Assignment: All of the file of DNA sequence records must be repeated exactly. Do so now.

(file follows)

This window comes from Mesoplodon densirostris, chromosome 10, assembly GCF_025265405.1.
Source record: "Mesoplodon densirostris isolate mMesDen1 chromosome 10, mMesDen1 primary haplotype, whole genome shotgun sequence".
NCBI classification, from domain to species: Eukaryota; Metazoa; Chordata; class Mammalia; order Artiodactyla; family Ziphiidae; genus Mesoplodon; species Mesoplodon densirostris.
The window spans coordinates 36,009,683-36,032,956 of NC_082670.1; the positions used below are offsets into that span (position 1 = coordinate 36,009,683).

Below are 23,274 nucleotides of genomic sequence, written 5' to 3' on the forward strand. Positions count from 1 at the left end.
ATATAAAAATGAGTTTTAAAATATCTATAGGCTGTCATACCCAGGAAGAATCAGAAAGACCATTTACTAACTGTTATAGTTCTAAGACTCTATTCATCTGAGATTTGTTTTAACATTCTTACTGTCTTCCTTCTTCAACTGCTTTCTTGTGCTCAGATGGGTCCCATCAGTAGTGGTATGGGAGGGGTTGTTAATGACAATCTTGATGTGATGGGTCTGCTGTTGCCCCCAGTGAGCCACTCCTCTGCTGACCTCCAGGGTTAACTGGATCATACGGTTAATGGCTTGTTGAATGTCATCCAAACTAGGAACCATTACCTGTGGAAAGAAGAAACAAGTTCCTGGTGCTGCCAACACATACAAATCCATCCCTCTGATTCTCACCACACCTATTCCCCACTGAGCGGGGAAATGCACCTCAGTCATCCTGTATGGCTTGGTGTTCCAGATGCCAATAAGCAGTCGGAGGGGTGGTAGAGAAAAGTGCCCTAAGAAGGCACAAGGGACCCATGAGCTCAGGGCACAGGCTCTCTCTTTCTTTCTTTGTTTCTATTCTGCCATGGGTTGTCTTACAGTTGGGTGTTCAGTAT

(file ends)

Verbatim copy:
This window comes from Mesoplodon densirostris, chromosome 10, assembly GCF_025265405.1.
Source record: "Mesoplodon densirostris isolate mMesDen1 chromosome 10, mMesDen1 primary haplotype, whole genome shotgun sequence".
NCBI classification, from domain to species: Eukaryota; Metazoa; Chordata; class Mammalia; order Artiodactyla; family Ziphiidae; genus Mesoplodon; species Mesoplodon densirostris.
The window spans coordinates 36,009,683-36,032,956 of NC_082670.1; the positions used below are offsets into that span (position 1 = coordinate 36,009,683).

Below are 23,274 nucleotides of genomic sequence, written 5' to 3' on the forward strand. Positions count from 1 at the left end.
ATATAAAAATGAGTTTTAAAATATCTATAGGCTGTCATACCCAGGAAGAATCAGAAAGACCATTTACTAACTGTTATAGTTCTAAGACTCTATTCATCTGAGATTTGTTTTAACATTCTTACTGTCTTCCTTCTTCAACTGCTTTCTTGTGCTCAGATGGGTCCCATCAGTAGTGGTATGGGAGGGGTTGTTAATGACAATCTTGATGTGATGGGTCTGCTGTTGCCCCCAGTGAGCCACTCCTCTGCTGACCTCCAGGGTTAACTGGATCATACGGTTAATGGCTTGTTGAATGTCATCCAAACTAGGAACCATTACCTGTGGAAAGAAGAAACAAGTTCCTGGTGCTGCCAACACATACAAATCCATCCCTCTGATTCTCACCACACCTATTCCCCACTGAGCGGGGAAATGCACCTCAGTCATCCTGTATGGCTTGGTGTTCCAGATGCCAATAAGCAGTCGGAGGGGTGGTAGAGAAAAGTGCCCTAAGAAGGCACAAGGGACCCATGAGCTCAGGGCACAGGCTCTCTCTTTCTTTCTTTGTTTCTATTCTGCCATGGGTTGTCTTACAGTTGGGTGTTCAGTAT